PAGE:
Japan, on the other hand, is seen by the strategists to have a positive business cycle outlook, as earnings-per-share are being revised higher and additional fiscal stimulus is underway. Still, the team suspects that Japan will have lower growth this year than in 2013 as a result of the April (2014) consumption tax rise.
As for emerging markets, the business cycle there continues to face challenges as a result of China’s tighter credit conditions and slowing commodity demand, and more generally from rising inflation and the after effects of currency devaluations.
- Sentiment: Positive momentum continues for developed equity markets
Overall, the strategists find that their records of fund flows, investor confidence, risk appetite and technical data, which encompass their sentiment views, appear neutral globally. Accordingly, sentiment readings are mainly pushed by momentum, which currently offers a positive driver for developed equity markets.
The U.S. market leads other developed markets globally in terms of sentiment as strong forecasts for economic data in 2014 balance out the Fed’s plans to continue a moderately paced tapering of its asset purchasing program. Japan comes next, having recently reached new highs in a wide range of economic indicators, including base money growth, CPI inflation, employment growth, and corporate profit margins. Eurozone sentiment also has improved due to capital inflows and outperforming risk assets.
On the other side of the spectrum, the team finds that emerging markets generally have a negative sentiment with negative momentum and no indicators signaling a shift in momentum.
Updated Market Forecasts and Exposure Recommendations
Based on market shifts since the 2014 Annual Global Outlook was published in December, the strategists have expressed updated forecasts and exposure recommendations across regions and asset classes, which help guide the firm’s multi-asset portfolio and services.
- Japan – Focus on equity exposure, as it is among the better positioned equity markets, from a fully hedged perspective, in 2014.
U.S. – Maintain previous equity exposure, as the 2014 year-end targets for the Russell 1000® Index (1,060) and the S&P 500® Index (1,900) have not shifted. For fixed income, look to maintain credit exposure, such as with corporate bonds.
- Eurozone – Lower equity exposure back to neutral or benchmark levels. Peripheral bonds had a great run thus far in 2014, but with tightening yields and increased risk, guard against exposure.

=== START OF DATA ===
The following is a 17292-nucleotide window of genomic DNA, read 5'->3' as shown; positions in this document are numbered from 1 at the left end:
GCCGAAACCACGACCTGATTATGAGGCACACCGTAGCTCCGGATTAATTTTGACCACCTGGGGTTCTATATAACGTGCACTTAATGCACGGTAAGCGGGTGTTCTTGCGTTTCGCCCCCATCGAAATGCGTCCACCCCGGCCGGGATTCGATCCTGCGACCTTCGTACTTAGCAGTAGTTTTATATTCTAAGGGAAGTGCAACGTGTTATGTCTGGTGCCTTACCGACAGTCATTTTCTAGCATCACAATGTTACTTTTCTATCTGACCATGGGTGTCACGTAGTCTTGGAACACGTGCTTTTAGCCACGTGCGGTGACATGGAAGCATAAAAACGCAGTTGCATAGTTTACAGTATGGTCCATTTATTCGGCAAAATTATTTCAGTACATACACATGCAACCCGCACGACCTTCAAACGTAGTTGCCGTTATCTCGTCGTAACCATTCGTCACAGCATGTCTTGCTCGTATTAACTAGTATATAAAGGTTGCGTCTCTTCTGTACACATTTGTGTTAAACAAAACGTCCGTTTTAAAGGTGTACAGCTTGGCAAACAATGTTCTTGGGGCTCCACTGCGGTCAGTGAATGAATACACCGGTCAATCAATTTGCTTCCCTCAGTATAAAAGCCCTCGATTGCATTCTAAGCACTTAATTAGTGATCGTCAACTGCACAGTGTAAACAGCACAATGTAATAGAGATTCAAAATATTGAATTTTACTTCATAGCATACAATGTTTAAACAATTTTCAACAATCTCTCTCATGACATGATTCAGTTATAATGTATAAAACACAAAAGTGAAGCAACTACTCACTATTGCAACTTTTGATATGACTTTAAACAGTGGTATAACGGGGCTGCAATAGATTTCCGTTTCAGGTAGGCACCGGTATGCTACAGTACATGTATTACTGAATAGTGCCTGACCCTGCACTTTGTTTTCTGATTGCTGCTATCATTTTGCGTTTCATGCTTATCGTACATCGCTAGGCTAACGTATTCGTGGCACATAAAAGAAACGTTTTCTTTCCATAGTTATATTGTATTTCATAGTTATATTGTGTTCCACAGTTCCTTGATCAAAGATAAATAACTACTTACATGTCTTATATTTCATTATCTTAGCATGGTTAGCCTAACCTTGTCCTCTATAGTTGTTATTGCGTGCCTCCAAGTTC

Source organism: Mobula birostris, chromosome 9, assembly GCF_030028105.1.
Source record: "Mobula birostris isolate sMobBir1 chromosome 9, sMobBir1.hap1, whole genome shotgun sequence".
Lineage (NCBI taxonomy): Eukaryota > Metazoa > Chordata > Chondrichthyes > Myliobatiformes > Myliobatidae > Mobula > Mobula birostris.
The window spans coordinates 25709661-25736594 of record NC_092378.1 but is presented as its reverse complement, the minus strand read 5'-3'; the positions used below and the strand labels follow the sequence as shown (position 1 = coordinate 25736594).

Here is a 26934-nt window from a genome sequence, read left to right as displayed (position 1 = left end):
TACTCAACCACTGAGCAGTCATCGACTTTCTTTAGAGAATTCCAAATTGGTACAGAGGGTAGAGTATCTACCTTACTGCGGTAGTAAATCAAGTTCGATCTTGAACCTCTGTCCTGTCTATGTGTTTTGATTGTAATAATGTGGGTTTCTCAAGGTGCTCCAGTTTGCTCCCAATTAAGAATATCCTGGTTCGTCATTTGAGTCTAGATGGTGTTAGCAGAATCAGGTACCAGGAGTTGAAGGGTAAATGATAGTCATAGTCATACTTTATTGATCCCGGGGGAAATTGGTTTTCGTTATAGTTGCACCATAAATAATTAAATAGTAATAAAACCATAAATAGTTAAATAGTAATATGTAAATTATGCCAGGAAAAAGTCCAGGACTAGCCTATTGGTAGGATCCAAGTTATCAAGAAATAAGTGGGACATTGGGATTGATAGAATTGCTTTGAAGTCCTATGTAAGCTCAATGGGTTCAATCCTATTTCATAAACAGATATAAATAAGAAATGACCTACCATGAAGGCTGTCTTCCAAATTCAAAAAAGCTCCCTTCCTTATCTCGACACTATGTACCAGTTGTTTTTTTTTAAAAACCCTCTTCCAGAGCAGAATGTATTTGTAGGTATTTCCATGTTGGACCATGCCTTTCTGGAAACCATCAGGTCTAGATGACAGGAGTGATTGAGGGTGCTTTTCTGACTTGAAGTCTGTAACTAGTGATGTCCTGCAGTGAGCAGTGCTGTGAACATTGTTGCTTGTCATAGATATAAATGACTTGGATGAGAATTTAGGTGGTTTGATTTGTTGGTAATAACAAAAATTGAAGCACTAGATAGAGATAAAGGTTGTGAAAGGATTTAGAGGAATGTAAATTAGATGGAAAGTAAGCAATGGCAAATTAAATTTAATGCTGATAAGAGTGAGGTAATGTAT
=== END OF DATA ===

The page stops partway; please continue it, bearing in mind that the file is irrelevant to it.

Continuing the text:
- Emerging Markets – Be cautious on equity exposure. Although this market segment is relatively cheap from a valuation perspective it places last in overall qualitative attractiveness.
For more detailed information, please see the Strategists’ 2014 Global Outlook – Second Quarter Update as well as the Global Outlook Infographic.
About Russell Investments
Russell Investments (Russell) is a global asset manager and one of only a few firms that offers actively managed multi-asset portfolios and services that include advice, investments and implementation. Russell stands with institutional investors, financial advisors and individuals working with their advisors—using the firm’s core capabilities that extend across capital market insights, manager research, portfolio construction, portfolio implementation and indexes to help each achieve their desired investment outcomes.
Russell has more than $259 billion in assets under management (as of 3/31/2014) and works with over 2,500 institutional clients, independent distribution partners and individual investors globally. As a consultant to some of the largest pools of capital in the world, Russell has $2.4 trillion in assets under advisement (as of 6/30/2013). It has four decades of experience researching and selecting investment managers and meets annually with more than 2,200 managers around the world. Russell traded more than $1.4 trillion in 2012 through its implementation services business. Russell also calculates approximately 700,000 benchmarks daily covering 98% of the investable market globally, including more than 80 countries and more than 10,000 securities. Approximately $5.2 trillion in assets are benchmarked to the Russell Indexes, which have provided investors with 30 years of smarter beta.